Ballmer called Nokia chairman Siilasmaa shortly after the new year to initiate discussions on an acquisition and the two met in February at tradeshow Mobile World Congress, according to a Microsoft spokesman. Talks heated up in recent months and a deal was completed before Ballmer announced his retirement last month, he said.
For Microsoft, the deal including the payment to license Nokia’s patents is its second biggest behind the $8.5 billion purchase of Internet telephony company Skype in 2011.
Microsoft will face a balancing act owning Nokia and keeping its other hardware partners, including HTC Corp. and Samsung Electronics Co., committed to its Windows Phone. Aiming to reassure other phone makers that Microsoft will still support them, Ballmer said today that the company was “100 percent” committed to helping its manufacturing partners.
The deal also pushes Microsoft into manufacturing facilities and workers, an area outside its expertise. The company has relied on contract manufacturers for products like Xbox, Surface and the chips in the Kinect motion sensor. It’s an area that has proved challenging for Google since acquiring Motorola as well.
After the sale to Microsoft, Nokia’s biggest business will be its unit selling wireless-network equipment to mobile-phone carriers, called Nokia Solutions and Networks. The unit has struggled amid intensifying competition from Sweden’s Ericsson AB and China’s Huawei Technologies Co. and ZTE Corp. The NSN division started a program in late 2011 to cut 17,000 jobs, or about 23 percent of its total.
Nokia said it will also keep its mapping and location services business, called Here, and its technology development and licensing division.
“After a thorough assessment of how to maximize shareholder value, including consideration of a variety of alternatives, we believe this transaction is the best path forward for Nokia and its shareholders,” Chairman Siilasmaa said in a statement.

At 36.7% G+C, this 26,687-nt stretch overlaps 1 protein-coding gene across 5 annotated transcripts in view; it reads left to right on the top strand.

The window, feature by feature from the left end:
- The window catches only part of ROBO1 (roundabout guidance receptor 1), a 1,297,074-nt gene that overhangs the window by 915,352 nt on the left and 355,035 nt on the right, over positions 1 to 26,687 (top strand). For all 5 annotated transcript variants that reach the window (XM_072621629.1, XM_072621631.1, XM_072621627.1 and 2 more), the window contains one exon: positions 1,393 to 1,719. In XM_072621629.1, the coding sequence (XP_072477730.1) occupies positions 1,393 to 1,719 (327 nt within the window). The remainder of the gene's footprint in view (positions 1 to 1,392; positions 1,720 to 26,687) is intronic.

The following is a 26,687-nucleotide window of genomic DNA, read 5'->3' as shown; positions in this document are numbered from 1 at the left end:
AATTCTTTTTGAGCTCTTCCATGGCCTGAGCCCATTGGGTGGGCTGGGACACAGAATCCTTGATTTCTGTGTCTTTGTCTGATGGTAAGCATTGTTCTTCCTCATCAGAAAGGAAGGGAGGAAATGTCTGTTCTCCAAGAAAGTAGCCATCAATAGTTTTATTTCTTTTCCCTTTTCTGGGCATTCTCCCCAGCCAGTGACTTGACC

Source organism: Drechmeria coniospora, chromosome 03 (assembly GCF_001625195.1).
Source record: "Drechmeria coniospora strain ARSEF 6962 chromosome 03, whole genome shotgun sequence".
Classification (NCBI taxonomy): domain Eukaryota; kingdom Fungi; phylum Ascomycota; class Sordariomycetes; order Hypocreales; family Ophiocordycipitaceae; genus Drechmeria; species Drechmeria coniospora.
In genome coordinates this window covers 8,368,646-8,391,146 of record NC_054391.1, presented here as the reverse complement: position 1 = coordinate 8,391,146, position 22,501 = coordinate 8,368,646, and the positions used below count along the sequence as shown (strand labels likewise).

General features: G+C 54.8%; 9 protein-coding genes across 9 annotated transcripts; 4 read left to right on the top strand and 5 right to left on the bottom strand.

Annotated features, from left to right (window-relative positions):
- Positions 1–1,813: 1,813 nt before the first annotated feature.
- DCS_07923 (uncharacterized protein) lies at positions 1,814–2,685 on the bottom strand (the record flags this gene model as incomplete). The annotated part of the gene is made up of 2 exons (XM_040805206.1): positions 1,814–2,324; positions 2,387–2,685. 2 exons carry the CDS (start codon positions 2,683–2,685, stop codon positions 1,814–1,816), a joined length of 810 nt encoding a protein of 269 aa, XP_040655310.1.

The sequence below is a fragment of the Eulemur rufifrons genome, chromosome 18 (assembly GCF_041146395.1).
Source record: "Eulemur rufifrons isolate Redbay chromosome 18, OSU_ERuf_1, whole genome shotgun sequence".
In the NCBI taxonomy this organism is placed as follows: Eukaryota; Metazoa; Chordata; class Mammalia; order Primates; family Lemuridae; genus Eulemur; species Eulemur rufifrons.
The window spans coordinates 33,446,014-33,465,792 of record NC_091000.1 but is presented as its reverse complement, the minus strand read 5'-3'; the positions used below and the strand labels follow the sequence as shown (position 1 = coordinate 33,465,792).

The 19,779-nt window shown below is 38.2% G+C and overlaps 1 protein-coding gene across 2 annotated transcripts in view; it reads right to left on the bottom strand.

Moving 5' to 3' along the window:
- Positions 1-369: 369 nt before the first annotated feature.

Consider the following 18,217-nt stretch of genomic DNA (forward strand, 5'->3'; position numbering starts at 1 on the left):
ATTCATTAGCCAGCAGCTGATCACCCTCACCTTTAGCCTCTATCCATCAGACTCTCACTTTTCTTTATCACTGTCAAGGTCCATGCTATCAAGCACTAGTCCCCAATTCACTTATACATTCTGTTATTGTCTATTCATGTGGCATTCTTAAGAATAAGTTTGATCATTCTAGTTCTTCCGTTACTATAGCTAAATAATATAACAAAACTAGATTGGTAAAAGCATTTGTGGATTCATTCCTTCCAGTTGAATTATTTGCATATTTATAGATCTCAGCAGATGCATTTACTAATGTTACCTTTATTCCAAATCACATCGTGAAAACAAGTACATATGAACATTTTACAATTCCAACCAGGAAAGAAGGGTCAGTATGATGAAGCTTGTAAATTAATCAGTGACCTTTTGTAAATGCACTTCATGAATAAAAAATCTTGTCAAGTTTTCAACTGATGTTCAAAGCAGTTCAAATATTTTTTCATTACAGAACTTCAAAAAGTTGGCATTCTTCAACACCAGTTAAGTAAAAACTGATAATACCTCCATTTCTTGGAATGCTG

Microsoft and Nokia have had a close relationship through Elop, who had run Microsoft’s Office unit. He left the software maker in September 2010 to take the top job at Nokia.
At the time, Elop likened his company’s mobile position to a man standing on a burning oil platform on the verge of being engulfed in flames, facing the option of staying aboard or jumping to the ocean to have a chance to survive.
In February 2011, Elop struck a deal with Ballmer to switch Nokia’s smartphones from its own Symbian operating system to Windows Phone. In exchange, Microsoft ponied up more than $1 billion dollars to pay for Nokia marketing and developing products on Windows.
Yet Nokia has lost more than 5 billion euros in nine quarters as Elop’s comeback bid hasn’t reversed market-share declines. Nokia’s basic phones are losing users to Chinese rivals and new smartphones have failed to stop shoppers from picking up Samsung and Apple devices.
Nokia had the largest share of the mobile phone handset market until it was overtaken by Samsung in 2012, according to data compiled by Bloomberg.
Still, Nokia remains a top seller of traditional mobile phones — models that are more popular in developing markets. In total phone shipments, the company ranks second to Samsung among device manufacturers. Samsung accounted for 26 percent of shipments last quarter, while Nokia had 14 percent. Apple came in third with 7.2 percent.
In January, Elop suspended the company’s dividend in an attempt to improve its finances. Nokia reported in July a 27 percent drop in the number of handsets sold in the second quarter.
Nokia and Microsoft previously discussed Microsoft buying the handset business and made progress before talks faltered, The Wall Street Journal reported in June.
Some analysts applauded the deal. “Nokia has a highly evolved device design and manufacturing process which will benefit Microsoft greatly,” said Al Hilwa, an analyst at research firm IDC. “This is simply the fastest path in front of Microsoft to achieve something like Apple’s vision on devices.”
In total, Android accounted for 79 percent of the global smartphone shipments last quarter, followed by Apple’s iOS with 13 percent, according to IDC. While Microsoft’s Windows Phone had just 3.7 percent of the market, it was the fastest-growing operating system during the period.
Microsoft said it is confident of getting the deal approved by early 2014. The transaction will shave 12 cents a share, or 8 cents excluding some items, off earnings in the current fiscal year, Microsoft said in a slide deck. In 2015, the cost will be 6 cents based on generally accepted accounting principles. Excluding some costs, the deal will add to profit that year.
To break even on an operating basis, Microsoft will need Nokia to sell about 50 million smartphones a year, the company said in the slide presentation. Nokia currently has a run-rate of about 30 million units.